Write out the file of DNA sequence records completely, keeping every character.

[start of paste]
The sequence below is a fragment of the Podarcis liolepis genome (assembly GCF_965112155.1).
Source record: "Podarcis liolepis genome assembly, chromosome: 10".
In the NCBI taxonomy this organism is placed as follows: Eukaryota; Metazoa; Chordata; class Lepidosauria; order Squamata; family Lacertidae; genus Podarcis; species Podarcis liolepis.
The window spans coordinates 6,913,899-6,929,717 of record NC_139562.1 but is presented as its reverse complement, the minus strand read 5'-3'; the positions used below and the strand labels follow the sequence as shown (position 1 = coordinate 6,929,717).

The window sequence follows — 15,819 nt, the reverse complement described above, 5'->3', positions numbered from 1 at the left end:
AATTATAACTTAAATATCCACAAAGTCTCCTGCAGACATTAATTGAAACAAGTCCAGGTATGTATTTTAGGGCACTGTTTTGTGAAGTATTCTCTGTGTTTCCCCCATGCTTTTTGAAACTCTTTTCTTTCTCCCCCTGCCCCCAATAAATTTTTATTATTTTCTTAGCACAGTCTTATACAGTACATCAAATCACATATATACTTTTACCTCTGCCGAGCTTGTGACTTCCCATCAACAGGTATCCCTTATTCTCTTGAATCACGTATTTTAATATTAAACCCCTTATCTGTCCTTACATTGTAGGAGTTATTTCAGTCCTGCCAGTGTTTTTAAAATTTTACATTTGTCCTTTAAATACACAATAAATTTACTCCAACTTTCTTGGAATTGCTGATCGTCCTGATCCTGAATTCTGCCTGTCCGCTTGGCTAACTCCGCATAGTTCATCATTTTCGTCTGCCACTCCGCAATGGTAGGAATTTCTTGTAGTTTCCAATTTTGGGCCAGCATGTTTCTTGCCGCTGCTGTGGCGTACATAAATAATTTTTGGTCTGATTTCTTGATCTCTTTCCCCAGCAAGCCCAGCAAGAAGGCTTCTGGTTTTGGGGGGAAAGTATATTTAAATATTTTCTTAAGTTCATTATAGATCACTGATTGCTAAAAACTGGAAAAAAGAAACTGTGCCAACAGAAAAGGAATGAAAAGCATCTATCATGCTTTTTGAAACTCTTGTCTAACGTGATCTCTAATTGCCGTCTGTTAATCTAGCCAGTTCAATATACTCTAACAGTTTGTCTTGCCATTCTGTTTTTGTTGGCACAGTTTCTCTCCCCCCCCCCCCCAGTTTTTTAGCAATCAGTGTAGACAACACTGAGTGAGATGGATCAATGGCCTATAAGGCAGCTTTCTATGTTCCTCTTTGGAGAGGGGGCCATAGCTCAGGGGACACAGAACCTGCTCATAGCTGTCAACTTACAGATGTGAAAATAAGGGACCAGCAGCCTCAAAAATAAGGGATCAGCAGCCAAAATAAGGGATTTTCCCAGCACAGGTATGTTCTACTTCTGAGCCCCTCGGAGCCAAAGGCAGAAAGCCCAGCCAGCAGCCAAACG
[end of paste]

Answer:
The sequence below is a fragment of the Podarcis liolepis genome (assembly GCF_965112155.1).
Source record: "Podarcis liolepis genome assembly, chromosome: 10".
In the NCBI taxonomy this organism is placed as follows: Eukaryota; Metazoa; Chordata; class Lepidosauria; order Squamata; family Lacertidae; genus Podarcis; species Podarcis liolepis.
The window spans coordinates 6,913,899-6,929,717 of record NC_139562.1 but is presented as its reverse complement, the minus strand read 5'-3'; the positions used below and the strand labels follow the sequence as shown (position 1 = coordinate 6,929,717).

The window sequence follows — 15,819 nt, the reverse complement described above, 5'->3', positions numbered from 1 at the left end:
AATTATAACTTAAATATCCACAAAGTCTCCTGCAGACATTAATTGAAACAAGTCCAGGTATGTATTTTAGGGCACTGTTTTGTGAAGTATTCTCTGTGTTTCCCCCATGCTTTTTGAAACTCTTTTCTTTCTCCCCCTGCCCCCAATAAATTTTTATTATTTTCTTAGCACAGTCTTATACAGTACATCAAATCACATATATACTTTTACCTCTGCCGAGCTTGTGACTTCCCATCAACAGGTATCCCTTATTCTCTTGAATCACGTATTTTAATATTAAACCCCTTATCTGTCCTTACATTGTAGGAGTTATTTCAGTCCTGCCAGTGTTTTTAAAATTTTACATTTGTCCTTTAAATACACAATAAATTTACTCCAACTTTCTTGGAATTGCTGATCGTCCTGATCCTGAATTCTGCCTGTCCGCTTGGCTAACTCCGCATAGTTCATCATTTTCGTCTGCCACTCCGCAATGGTAGGAATTTCTTGTAGTTTCCAATTTTGGGCCAGCATGTTTCTTGCCGCTGCTGTGGCGTACATAAATAATTTTTGGTCTGATTTCTTGATCTCTTTCCCCAGCAAGCCCAGCAAGAAGGCTTCTGGTTTTGGGGGGAAAGTATATTTAAATATTTTCTTAAGTTCATTATAGATCACTGATTGCTAAAAACTGGAAAAAAGAAACTGTGCCAACAGAAAAGGAATGAAAAGCATCTATCATGCTTTTTGAAACTCTTGTCTAACGTGATCTCTAATTGCCGTCTGTTAATCTAGCCAGTTCAATATACTCTAACAGTTTGTCTTGCCATTCTGTTTTTGTTGGCACAGTTTCTCTCCCCCCCCCCCCCAGTTTTTTAGCAATCAGTGTAGACAACACTGAGTGAGATGGATCAATGGCCTATAAGGCAGCTTTCTATGTTCCTCTTTGGAGAGGGGGCCATAGCTCAGGGGACACAGAACCTGCTCATAGCTGTCAACTTACAGATGTGAAAATAAGGGACCAGCAGCCTCAAAAATAAGGGATCAGCAGCCAAAATAAGGGATTTTCCCAGCACAGGTATGTTCTACTTCTGAGCCCCTCGGAGCCAAAGGCAGAAAGCCCAGCCAGCAGCCAAACG